The successful achievement of pregnancies following pre-implantation genetic diagnosis (PGD) was first reported in April 1990. The technology is often used for patients who are at substantial risk of conceiving a pregnancy affected by a known genetic disorder, however from this technology other more controversial uses have arisen such as HLA typing to save the life of a sibling, gender selection for social reasons, the prevention of late onset diseases, or the prevention of diseases which may be genetically predisposed to developing such as breast cancer. The technology surrounding PGD is constantly developing, giving rise to new and unexpected consequences that create fresh ethical and legal dilemmas.

Featuring internationally recognized experts in the field, this book critically explores the regulation of PGD and the broader legal and ethical issues associated with it. It looks at the regulatory situation in a number of jurisdictions including New Zealand, Australia and the United Kingdom, but it also explores a number of themes of wide significance including a historical consideration of PGD and its part in the creation of the "genetic embryo" as a political tool, the over regulation of PGD and the ethical difficulties in handling additional unexpected medical information yielded by new technologies. This book will be of particular interest to academics and students of law, medicine and ethics.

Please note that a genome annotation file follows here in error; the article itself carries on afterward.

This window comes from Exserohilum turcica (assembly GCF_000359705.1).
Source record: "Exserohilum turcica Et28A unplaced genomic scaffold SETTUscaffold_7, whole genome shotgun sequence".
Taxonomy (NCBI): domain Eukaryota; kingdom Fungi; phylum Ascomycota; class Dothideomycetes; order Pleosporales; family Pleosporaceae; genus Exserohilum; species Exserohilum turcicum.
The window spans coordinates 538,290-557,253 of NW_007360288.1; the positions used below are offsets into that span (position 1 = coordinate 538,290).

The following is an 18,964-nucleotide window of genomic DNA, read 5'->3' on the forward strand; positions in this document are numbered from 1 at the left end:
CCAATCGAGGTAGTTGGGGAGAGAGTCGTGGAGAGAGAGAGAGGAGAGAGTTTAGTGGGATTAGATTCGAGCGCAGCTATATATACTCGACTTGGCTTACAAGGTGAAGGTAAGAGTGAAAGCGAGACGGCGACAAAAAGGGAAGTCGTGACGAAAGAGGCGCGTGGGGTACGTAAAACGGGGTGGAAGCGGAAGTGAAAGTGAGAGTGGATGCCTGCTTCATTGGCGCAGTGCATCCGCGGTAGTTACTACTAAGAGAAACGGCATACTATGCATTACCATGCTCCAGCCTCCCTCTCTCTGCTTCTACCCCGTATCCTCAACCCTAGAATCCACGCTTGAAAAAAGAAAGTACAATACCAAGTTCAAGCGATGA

chapter |13 pages

Pre-implantation genetic diagnosis

Safely born but not designed

chapter |18 pages

Statutory regulation of PGD in the UK

Unintended consequences and future challenges

chapter |23 pages

Regulatory legitimacy

the case for controlling and restricting access to PGD for sex-Selection purposes

chapter |25 pages

The state in action

an insider's view of how the state regulates the use of PGD with HLA tissue-typing in New Zealand